A limitation to the present study was the working range of the CGMS. Glucose readings lower or higher than the range of 40 to 400 mg/dL are indicated as simply 40 and 400 mg/dL, respectively. Although in our study there were no CGMS readings of 400 mg/dL, there were 4 readings of 40 mg/dL, and it is possible that one or more of these readings represented actual glucose concentrations < 40 mg/dL. The PCA glucose concentrations that corresponded to these 4 CGMS readings were between 100 and 108 mg/dL. Thus, although the CGMS readings may not have been precise at low glucose concentrations, this limitation was unlikely to have influenced overall study findings regarding CGMS accuracy.

The CGMS used in the present study reports data in real time and, to our knowledge, has not been used in other veterinary studies. An earlier model of the CGMS collected data similarly to the system used here but only reported data once those data were uploaded to a computer and therefore did not report data in real time. The algorithm that was used to calibrate the older system made use of a retrospective rolling mean of calibration measurements to report glucose readings, whereas the system in our study made use of an updated algorithm to provide real-time readings. Despite the difference in calibration algorithm, one would expect all readings to be affected equally, regardless of the point at which they were acquired, so differences in the CGMS system used in our study were unlikely to have contributed to differences in our results.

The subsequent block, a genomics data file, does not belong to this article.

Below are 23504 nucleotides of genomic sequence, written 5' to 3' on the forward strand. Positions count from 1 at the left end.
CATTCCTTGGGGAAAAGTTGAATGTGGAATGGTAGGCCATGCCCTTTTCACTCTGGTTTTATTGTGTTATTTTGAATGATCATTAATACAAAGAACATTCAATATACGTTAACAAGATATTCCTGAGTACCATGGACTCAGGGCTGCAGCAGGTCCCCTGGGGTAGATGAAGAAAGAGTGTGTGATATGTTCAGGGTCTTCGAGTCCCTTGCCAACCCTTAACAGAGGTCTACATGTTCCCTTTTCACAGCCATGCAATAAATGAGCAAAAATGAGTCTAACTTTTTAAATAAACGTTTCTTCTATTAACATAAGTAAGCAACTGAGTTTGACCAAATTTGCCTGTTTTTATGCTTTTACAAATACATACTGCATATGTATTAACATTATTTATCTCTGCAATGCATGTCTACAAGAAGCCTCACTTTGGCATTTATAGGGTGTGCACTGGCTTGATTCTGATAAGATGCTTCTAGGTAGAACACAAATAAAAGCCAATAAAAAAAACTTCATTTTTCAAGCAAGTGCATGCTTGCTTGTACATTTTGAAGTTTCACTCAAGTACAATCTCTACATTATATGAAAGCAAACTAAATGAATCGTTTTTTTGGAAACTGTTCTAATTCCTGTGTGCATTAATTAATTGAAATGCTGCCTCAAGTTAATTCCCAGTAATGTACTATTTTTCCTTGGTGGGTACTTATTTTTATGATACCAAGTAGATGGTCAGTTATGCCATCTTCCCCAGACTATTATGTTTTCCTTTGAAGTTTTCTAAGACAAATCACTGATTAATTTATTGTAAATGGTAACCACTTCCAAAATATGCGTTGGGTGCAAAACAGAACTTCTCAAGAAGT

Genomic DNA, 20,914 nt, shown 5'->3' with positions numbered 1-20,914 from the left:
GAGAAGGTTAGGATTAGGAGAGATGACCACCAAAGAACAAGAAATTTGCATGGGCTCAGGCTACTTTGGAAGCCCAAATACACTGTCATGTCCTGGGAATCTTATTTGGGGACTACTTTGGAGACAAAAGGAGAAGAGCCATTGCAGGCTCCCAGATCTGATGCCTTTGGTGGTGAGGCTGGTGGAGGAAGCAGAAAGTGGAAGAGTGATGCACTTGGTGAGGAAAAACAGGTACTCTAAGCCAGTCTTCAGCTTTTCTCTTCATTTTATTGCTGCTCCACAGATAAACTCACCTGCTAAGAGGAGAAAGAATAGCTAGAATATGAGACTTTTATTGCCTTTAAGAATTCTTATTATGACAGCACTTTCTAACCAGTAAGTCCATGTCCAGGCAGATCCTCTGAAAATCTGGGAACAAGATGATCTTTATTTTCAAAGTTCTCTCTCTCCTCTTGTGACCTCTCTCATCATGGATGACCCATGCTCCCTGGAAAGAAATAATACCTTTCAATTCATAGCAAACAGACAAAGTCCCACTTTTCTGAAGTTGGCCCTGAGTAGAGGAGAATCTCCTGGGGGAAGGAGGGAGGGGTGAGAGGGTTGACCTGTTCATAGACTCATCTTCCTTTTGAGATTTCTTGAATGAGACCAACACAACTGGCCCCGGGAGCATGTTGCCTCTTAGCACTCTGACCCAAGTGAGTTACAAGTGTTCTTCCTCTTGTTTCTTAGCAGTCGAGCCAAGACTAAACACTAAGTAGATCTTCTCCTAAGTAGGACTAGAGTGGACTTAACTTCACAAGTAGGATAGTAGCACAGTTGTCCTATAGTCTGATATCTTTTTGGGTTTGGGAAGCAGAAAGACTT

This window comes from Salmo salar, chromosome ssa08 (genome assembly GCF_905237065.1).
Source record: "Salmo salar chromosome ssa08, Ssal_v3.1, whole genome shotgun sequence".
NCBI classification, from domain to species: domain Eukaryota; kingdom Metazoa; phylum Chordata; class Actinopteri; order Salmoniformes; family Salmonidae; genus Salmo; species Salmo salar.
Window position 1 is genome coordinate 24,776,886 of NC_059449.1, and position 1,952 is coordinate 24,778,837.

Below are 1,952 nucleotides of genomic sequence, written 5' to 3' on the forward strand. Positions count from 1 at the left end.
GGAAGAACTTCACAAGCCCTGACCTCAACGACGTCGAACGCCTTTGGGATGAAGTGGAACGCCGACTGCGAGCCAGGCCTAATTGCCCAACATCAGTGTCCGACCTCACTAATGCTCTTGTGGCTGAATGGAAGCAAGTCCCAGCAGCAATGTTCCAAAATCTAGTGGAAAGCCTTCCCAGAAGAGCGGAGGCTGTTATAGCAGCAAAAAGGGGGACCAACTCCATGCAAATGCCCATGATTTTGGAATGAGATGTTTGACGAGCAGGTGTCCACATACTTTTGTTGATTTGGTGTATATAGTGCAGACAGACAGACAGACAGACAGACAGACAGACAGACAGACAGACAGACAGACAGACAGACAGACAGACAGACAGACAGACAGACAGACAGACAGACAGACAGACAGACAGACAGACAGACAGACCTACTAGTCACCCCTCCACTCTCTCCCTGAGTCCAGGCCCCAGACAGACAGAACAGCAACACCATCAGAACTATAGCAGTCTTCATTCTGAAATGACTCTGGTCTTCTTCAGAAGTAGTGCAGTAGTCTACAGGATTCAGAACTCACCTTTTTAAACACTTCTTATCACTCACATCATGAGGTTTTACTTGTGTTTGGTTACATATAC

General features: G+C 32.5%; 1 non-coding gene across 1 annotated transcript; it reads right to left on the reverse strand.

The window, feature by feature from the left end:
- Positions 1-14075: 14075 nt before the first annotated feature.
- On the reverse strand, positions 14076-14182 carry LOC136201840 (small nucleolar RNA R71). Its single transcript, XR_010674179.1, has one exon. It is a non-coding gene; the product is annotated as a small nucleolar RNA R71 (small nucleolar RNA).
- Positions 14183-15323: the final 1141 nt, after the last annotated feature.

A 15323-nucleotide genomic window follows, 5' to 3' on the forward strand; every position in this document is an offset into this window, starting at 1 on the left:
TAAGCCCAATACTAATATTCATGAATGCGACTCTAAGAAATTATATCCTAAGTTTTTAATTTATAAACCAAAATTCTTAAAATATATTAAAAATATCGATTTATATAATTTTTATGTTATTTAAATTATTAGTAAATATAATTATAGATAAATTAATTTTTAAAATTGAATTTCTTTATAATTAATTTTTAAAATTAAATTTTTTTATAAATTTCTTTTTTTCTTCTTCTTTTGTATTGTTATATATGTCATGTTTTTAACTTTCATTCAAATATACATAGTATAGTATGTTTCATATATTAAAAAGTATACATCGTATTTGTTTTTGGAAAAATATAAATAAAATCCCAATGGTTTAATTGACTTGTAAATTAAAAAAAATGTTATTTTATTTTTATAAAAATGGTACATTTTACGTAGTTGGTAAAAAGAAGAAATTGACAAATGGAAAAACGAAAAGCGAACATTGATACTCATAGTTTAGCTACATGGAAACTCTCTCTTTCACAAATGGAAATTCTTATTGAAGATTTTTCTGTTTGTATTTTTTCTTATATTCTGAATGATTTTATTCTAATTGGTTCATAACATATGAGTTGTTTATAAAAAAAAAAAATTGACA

All dogs in this study were maintained with isoflurane in oxygen during the anesthetic period. High inspired oxygen concentrations are expected to increase the partial pressure of oxygen in blood and tissues, although blood gas analysis was not performed during these routine procedures. The specific effects of increases in oxygen tension on the accuracy of the CGMS have not been investigated; therefore, it is not known whether this is a potential source of inaccuracy.

In the study reported here, the CGMS was well tolerated and functioned well for > 36 hours in awake dogs. Although results of other studies6,8,9 have suggested good agreement between interstitial fluid glucose measurements detected via CGMS and blood glucose concentrations in veterinary species, the 2 values diverged significantly when the dogs in our study were anesthetized. Only approximately 50% of CGMS results agreed with the corresponding PCA results. The CGMS values were consistently lower than those measured with the PCA. Unexpectedly, agreement between the devices improved near the end of the anesthetic period and values were not significantly different once the dogs were awake. Although a specific cause for the discrepancy between CGMSand PCA-measured glucose concentrations during anesthesia was not identified, use of the CGMS during anesthesia in dogs cannot be recommended at this time.

ABBREVIATIONS

CGMS

Continuous glucose monitoring system

PCA

Portable chemistry analyzer

a.

I-Stat PCA, Heska Corp, Fort Collins, Colo.

b.

Guardian-Realtime CGMS, Medtronic Minimed, Los Angeles, Calif.

c.

WINKS, version 4.80, TexaSoft, Dallas, Tex.

References

  • 1.

    Furnary AP, Gao G, Grunkemeier GL. Continuous insulin infusion reduces mortality in patients with diabetes undergoing coronary artery bypass grafting. J Thorac Cardiovasc Surg 2003;125:10071021.

    • Crossref
    • Search Google Scholar
    • Export Citation
  • 2.

    van den Berghe G, Wouters P, Weekers F. Intensive insulin therapy in the critically ill patients. N Engl J Med 2001;345:13591367.

  • 3.

    Kaufman FR, Gibson LC, Halvorson M. A pilot study of the continuous glucose monitoring system: clinical decisions and glycemic control after its use in pediatric type 1 diabetic subjects. Diabetes Care 2001;24:20302034.

    • Crossref
    • Search Google Scholar